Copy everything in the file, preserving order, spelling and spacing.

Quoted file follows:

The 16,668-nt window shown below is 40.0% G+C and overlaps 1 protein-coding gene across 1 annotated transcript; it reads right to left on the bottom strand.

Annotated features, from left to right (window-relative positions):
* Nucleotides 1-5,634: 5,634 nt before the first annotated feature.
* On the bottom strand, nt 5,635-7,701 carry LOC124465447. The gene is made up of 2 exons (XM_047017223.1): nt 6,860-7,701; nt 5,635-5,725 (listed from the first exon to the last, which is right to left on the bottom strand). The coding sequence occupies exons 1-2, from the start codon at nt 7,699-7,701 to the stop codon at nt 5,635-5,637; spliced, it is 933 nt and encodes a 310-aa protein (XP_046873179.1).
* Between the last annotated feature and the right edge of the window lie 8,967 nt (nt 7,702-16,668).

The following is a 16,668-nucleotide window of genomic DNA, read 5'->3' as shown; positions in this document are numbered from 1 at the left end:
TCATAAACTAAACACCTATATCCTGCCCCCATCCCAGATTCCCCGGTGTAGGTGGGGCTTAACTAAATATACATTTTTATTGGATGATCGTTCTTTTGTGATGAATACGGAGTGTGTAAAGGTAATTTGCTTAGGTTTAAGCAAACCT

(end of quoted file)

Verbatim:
The 16,668-nt window shown below is 40.0% G+C and overlaps 1 protein-coding gene across 1 annotated transcript; it reads right to left on the bottom strand.

Annotated features, from left to right (window-relative positions):
* Nucleotides 1-5,634: 5,634 nt before the first annotated feature.
* On the bottom strand, nt 5,635-7,701 carry LOC124465447. The gene is made up of 2 exons (XM_047017223.1): nt 6,860-7,701; nt 5,635-5,725 (listed from the first exon to the last, which is right to left on the bottom strand). The coding sequence occupies exons 1-2, from the start codon at nt 7,699-7,701 to the stop codon at nt 5,635-5,637; spliced, it is 933 nt and encodes a 310-aa protein (XP_046873179.1).
* Between the last annotated feature and the right edge of the window lie 8,967 nt (nt 7,702-16,668).

The following is a 16,668-nucleotide window of genomic DNA, read 5'->3' as shown; positions in this document are numbered from 1 at the left end:
TCATAAACTAAACACCTATATCCTGCCCCCATCCCAGATTCCCCGGTGTAGGTGGGGCTTAACTAAATATACATTTTTATTGGATGATCGTTCTTTTGTGATGAATACGGAGTGTGTAAAGGTAATTTGCTTAGGTTTAAGCAAACCT